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Extension > Garden > Yard and Garden > Trees and Shrubs > Redosier Dogwood

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Redosier Dogwood (Cornus sericea)

Kathy Zuzek and Beth Berlin

Plant description

Mature height: 2 to 10'
Mature width: 2 to 10'
Growth rate: Fast
Plant form: Broad, rounded, mounded
Deciduous or evergreen: Deciduous
Native range: Newfoundland south to Virginia and west to Alaska and California
Native to Minnesota: Yes
Invasive in Minnesota: No

minnesota mapnorth america map

Native range in Minnesota, Minnesota DNR
Native range in North America, USA, NRCS Plants Database
(Click to enlarge)

Culture

Light: Sun to part shade
Soil texture: Sand, loam clay
Soil moisture: Average to wet soils and very poor to well-drained soils
Soil pH: 6.1-8.5
Hardiness zone: 2 to 7
Pests and stresses: Visit What's wrong with my shrub? – Dogwood for a list of the most common dogwood pests in Minnesota.
Other: Drought and soil compaction tolerant, salt sensitive, suckering plant

Redosier dogwood in the landscape

Redosier dogwood is a native shrub species with colorful red or yellow winter bark. It grows throughout Minnesota and is commonly seen in wetlands such as swamps, marshes, in ditch banks, and along river banks and lakeshores. As a landscape plant, redosier dogwood is used as a border, mass, screen, or specimen plant. This species is also used in wildlife plantings because the fruit is eaten by birds and small and large mammals. Because of its flood tolerance and its ability to grow in wet soils, redosier dogwood is also used in rain gardens. C. sericea is very soil adaptable and can be planted in any site as long as very acidic soils and full shade are avoided. Over time, suckers may need to be removed to maintain plant width. The brightly colored bark occurs on stems that are less than 3 years old so rejuvenation pruning should be a regular practice; remove the oldest third of stems down to the base of the plant every year or two.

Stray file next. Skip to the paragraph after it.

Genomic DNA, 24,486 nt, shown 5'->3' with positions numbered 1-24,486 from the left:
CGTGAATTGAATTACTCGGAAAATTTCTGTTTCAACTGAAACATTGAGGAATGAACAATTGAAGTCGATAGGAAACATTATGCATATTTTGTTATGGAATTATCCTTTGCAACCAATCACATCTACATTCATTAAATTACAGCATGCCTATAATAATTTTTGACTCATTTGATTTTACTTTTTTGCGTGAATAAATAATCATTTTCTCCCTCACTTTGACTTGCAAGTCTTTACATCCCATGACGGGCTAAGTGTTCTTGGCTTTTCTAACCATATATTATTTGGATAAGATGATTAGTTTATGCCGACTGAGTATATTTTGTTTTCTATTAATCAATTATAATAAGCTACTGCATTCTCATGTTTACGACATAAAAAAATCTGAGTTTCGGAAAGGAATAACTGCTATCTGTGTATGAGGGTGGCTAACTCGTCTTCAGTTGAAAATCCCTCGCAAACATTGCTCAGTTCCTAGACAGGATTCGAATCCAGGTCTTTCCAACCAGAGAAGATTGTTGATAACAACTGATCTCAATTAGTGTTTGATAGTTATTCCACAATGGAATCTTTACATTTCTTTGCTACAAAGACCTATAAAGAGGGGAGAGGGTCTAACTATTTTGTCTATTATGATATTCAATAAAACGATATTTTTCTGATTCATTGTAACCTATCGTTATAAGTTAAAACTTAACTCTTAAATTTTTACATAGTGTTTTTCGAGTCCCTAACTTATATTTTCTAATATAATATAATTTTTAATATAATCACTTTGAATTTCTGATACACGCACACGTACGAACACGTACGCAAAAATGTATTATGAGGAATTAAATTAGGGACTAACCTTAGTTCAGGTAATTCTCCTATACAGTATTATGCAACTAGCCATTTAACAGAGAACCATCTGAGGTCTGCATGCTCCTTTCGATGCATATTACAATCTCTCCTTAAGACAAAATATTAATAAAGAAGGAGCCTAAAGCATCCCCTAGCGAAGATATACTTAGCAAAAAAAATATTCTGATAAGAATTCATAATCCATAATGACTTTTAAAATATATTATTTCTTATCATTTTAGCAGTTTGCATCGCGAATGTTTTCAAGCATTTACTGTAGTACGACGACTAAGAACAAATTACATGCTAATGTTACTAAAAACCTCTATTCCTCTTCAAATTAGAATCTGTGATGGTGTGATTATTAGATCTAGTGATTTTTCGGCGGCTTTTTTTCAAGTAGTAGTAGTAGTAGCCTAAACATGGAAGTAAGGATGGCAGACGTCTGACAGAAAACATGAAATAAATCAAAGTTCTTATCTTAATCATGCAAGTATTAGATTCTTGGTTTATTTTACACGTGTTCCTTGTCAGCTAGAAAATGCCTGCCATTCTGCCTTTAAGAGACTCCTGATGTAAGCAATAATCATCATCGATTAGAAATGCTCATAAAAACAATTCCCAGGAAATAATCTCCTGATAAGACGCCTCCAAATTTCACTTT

Redosier dogwood has multi-season interest but, because of its bright stem color in winter, its main season of interest is winter. In spring, 2-5" leaves emerge followed by clusters of small, 4-petaled, white flowers in mid-May to June. A second bloom period occurs in July and August. Small, round, white to pale blue fruit mature from July through September. Fall color is red-purple. In late summer, younger stems will start to turn from green to red or yellow-green. Color intensifies throughout winter until spring when stem color returns to green.

Kathy Zuzek, UMN Extension

Red winter stems of 'Cardinal'

thin yellow branches outdoors

Bailey Nurseries

Yellow stems of 'Flaviramea'

large bush by bench

Kathy Zuzek, UMN Extension

'Isanti' plant form

close up of small white flowers in group

Julie Weisenhorn, UMN Extension

Flower cluster of 'Flaviramea'

group of small, white, circular fruit

Julie Weisenhorn, UMN Extension

'Flaviramea' fruit

Some cultivars grown in Minnesota:

Cultivar selected for:
Cultivar Red stems Yellow stems Variegated foliage Fall color Compact plant form
'Alleman's Compact' X     X X
'Cardinal' X     X  
'Flaviramea'   X      
First Edition® Firedance™ X     X X
'Isanti' X     X X
'Kelseyi' X       X
'Silver and Gold'   X X    
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